A decision on the future of busking in the centre of the city is due next month.

Nottingham busker plays violin. Long Row, NG1 3AG, Nottingham.

The Nottingham City Council issued a Public Service Protection Order (PSPO) on May 18th 2019 but it is set to come to an end next month after being enforced for three years.

The order restricts the areas in which busking was permitted.

This has reignited the debate over whether this PSPO should be renewed or not.

A member of staff from EE, a shop opposite the busking ‘hot point’ said busking does have an impact on the business.

“Busking impacts sales as you can’t hear the customers talk when the busking is so loud”.

“I don’t consider it a problem, however the volume does need to be controlled”.

But what exactly does this order restrict?

The PSPO states that an individual must not;

  • Obstruct access to any building, hinder street cleansing and free passage or prohibit vehicle passage along a highway.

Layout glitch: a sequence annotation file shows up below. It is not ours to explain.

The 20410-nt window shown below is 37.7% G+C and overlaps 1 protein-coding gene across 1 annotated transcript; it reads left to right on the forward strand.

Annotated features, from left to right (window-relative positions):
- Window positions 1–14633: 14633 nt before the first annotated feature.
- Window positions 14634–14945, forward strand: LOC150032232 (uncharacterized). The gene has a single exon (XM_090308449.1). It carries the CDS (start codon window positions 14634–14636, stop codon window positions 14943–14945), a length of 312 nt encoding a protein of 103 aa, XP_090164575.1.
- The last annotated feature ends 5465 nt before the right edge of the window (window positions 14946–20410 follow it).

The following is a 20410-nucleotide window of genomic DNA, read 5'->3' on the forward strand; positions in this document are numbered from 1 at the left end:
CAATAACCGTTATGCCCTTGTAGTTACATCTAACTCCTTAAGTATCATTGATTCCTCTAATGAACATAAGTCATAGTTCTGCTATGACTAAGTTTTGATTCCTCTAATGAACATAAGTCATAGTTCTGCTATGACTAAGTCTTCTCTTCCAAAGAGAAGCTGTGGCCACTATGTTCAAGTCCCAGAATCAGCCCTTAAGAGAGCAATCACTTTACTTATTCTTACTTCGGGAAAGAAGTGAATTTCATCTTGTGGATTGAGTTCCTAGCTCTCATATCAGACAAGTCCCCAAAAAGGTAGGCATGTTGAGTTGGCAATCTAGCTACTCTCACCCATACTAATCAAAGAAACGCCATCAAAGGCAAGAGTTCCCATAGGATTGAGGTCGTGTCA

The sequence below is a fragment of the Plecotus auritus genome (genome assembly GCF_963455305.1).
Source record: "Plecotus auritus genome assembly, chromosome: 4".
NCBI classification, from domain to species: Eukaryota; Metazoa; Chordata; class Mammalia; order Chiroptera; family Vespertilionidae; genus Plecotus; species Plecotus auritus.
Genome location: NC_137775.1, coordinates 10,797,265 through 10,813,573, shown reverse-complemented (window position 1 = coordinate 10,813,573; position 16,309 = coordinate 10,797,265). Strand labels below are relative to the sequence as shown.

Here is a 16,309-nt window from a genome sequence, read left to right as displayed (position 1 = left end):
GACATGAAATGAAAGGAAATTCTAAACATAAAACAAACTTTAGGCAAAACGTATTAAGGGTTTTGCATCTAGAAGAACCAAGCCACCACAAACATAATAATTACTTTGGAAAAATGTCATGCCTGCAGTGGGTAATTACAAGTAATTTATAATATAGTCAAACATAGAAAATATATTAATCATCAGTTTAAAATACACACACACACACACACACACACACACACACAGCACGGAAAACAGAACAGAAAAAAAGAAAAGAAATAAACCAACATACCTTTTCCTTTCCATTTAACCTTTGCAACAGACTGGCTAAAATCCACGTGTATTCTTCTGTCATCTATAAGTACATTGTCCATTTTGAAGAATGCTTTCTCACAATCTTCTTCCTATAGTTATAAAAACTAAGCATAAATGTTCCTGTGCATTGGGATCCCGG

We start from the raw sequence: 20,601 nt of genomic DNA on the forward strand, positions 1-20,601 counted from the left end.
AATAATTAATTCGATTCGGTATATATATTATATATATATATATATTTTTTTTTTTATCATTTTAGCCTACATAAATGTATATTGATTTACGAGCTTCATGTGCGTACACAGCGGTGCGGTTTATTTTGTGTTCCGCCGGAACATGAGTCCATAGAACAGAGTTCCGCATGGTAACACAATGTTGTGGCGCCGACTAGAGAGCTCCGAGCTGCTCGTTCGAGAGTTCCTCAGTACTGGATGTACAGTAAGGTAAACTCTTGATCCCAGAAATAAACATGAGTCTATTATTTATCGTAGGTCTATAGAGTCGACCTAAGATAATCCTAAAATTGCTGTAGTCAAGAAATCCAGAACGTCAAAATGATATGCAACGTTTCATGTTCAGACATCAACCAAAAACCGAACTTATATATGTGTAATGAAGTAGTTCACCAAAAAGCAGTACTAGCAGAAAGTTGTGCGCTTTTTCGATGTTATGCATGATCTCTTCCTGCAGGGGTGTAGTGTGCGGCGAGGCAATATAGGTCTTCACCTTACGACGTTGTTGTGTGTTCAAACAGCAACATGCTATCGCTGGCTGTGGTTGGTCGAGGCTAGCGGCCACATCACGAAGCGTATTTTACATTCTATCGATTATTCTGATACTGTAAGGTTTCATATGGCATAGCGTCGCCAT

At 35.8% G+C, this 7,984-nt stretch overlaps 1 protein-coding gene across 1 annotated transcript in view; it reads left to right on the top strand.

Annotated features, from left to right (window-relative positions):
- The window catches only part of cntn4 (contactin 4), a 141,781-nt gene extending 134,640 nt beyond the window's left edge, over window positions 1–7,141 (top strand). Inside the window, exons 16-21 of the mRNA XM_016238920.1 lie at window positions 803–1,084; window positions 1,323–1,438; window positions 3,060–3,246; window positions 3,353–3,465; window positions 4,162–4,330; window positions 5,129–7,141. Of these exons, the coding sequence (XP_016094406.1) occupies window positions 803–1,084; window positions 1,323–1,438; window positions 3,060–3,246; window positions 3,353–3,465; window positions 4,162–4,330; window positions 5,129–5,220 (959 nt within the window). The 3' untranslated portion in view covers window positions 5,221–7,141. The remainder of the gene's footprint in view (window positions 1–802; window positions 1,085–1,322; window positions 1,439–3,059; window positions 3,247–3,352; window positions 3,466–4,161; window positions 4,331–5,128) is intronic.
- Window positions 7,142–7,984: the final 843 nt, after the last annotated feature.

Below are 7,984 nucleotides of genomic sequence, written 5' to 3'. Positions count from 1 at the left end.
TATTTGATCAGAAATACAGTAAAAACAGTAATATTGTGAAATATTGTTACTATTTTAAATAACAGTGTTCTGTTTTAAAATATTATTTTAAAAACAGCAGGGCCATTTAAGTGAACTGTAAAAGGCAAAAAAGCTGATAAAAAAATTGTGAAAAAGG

• Busk in a prohibited busking location within the restricted area
  • Make an unauthorised request for money, personal items, charitable or other donations without consent.
  • Distribute free matter without consent.
  • Display a mobile advertisement without consent
Public spaces protection order boundary. Nottingham city council.

The Nottingham City Council press office said the decision was taken with the original PSPO a few years ago was because the council house is a working building containing the coroner’s court, as well as a place where people register births and deaths.

“Public consultation told us that people didn’t want to have to step around buskers when entering the building for these reasons”.

The authority says it is planning to extend the order for another three years.